Sunny Golden Plaid Boyfriend Shirt
It’s hard to start writing about my new favorite shirt while I’m still reeling about the unnecessary violence at the finish line of the Boston Marathon on Monday. The attack hits so close to home for me. Running is a huge part of my life. I ran the Boston Marathon last year (and in 2005), I had friends running this year, and I spent most of my Monday morning watching the live streaming of the race. My heart goes out to all those who have been impacted.
[Huge, deep breath.]
Okay, so about my awesome new shirt. I’m almost embarrassed to admit that since stitching on the final button (by hand!) on Saturday, I’ve been wearing it non-stop. I figured it was okay since it was unlikely I was going to see the same people on Sunday as on Monday, so no one would know! Well, no one except my husband, but he’s really understanding. Plus, it’s become one of his favorite shirts on me, too!
I think it’s secret to becoming my favorite so quickly is the fabric. When I stumbled upon this sheer gold plaid cotton shirting from Marc Jacobs (also in lemongrass and the always popular maroon) on the Mood Fabrics site, I knew it would make the perfect boyfriend shirt. It’s sheer, gauzy texture gives just the right amount of femininity to the masculine lines of the button down. As I was working with it, it confirmed over and over that it was a great choice. It handled really well, particularly as I was topstitching and grading, trimming, and clipping seams – keys to a nicely sewn button down.
The sun just glows through the sheer fabric! But, the fabric is not so sheer it’s indecent. In fact, even though I’ve been wearing this shirt over a camisole, I don’t think it would even be remotely scandalous to wear it all by itself, especially with the added pockets.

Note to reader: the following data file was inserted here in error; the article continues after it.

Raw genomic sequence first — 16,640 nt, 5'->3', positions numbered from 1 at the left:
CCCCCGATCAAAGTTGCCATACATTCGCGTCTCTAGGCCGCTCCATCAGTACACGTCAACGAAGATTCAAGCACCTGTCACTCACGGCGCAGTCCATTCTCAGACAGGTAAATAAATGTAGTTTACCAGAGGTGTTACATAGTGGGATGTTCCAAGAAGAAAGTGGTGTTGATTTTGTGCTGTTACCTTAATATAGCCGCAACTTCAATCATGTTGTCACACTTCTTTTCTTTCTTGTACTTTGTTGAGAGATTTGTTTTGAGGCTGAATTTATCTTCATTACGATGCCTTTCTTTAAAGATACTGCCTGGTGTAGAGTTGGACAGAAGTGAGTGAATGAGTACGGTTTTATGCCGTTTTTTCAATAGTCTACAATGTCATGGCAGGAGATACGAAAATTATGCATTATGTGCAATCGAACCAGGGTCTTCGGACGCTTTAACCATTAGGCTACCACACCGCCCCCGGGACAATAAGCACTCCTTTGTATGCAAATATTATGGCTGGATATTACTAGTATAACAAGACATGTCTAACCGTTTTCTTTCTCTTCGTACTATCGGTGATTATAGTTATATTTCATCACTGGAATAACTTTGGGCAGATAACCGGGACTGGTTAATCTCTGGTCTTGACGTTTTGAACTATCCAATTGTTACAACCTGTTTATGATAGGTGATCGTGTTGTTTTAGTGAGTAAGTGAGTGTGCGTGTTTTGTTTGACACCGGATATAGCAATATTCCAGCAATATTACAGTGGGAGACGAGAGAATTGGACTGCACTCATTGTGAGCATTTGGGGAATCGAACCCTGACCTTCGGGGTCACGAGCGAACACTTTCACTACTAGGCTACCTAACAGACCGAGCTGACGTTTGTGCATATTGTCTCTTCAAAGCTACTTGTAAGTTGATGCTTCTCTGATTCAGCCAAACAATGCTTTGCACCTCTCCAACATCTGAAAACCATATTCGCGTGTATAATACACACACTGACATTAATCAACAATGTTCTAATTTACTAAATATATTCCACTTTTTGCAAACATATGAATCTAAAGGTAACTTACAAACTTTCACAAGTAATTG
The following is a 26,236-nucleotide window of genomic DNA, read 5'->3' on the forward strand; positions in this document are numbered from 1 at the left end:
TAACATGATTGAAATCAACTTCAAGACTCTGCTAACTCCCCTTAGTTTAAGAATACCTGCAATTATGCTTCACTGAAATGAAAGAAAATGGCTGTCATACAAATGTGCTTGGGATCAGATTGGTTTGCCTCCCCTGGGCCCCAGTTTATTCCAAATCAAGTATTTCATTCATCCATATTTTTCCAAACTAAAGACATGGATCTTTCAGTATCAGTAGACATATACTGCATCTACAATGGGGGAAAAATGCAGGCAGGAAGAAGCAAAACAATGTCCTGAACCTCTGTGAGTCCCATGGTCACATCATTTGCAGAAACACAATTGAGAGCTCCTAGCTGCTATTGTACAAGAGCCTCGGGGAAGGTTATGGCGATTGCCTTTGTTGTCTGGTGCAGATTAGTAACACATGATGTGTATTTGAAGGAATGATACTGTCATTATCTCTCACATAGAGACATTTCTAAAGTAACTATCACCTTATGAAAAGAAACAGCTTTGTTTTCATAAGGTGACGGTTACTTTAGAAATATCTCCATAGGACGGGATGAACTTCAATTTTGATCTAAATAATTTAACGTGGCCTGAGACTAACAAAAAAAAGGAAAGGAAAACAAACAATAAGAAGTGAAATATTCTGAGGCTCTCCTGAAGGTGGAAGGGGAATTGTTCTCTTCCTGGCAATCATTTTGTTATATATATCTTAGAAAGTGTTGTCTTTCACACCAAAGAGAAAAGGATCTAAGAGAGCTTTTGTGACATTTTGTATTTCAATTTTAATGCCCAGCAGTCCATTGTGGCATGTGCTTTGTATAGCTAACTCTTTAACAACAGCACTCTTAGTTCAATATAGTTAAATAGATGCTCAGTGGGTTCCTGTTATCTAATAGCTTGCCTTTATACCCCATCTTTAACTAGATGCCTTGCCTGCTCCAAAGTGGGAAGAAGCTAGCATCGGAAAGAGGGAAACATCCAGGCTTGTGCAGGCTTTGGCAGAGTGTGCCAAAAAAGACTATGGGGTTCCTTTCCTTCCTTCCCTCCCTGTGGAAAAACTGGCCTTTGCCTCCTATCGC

The pattern I used was Grainline Studio’s Archer Button Up Shirt. One of the first steps when making the pattern is to add the pockets to the two fronts, and I was so thankful to get that done earlier rather than later as these bias-cut pockets really wanted to stretch! I had to use a lot of care – and a lot of steam! – to keep these pockets the right size before they were fixed to the shirt. It was worth it though, as I really like the look of the diagonal plaid mixed in with the horizontal.
I also cut the yoke on the bias and had to be careful about stretching there as well. I kept the two cut yokes pinned to the pattern piece until I needed them. Next time I might cut the inner of the two yokes on the straight grain so that I can have even more stability without compromising the look of the yoke from the outside.
I cut the placket on the bias as well, but its interfacing kept it nicely behaved. I’ve now made several button down shirts, so details like the collar and cuffs came together quickly. I did wonder if the collar was a tad bit narrow, but I figure it’s delicate stature also adds to the femininity of the shirt.
One of my favorite details about the pattern are the angled cuffs. I like how they really set the shirt apart from something you might find in a store. They show the care and attention to design that come with being able to make your own clothes. I did make one small change to the pattern: I gathered the sleeve into the cuff instead of pleating it. Just a personal preference.
I took my time when cutting and sewing to try to maximize my chances for pattern matching along seams. For the side seams I focused on aligning the horizontal repeats. I’m very pleased at the result of my efforts, particularly as I was using French seams, which meant I had to think about aligning the major stripes twice! The French seams keep the insides nice and neat, a must for a sheer fabric like this one!
It’s always nice to make a new favorite garment. I hope all of you are having luck sewing new favorites as well!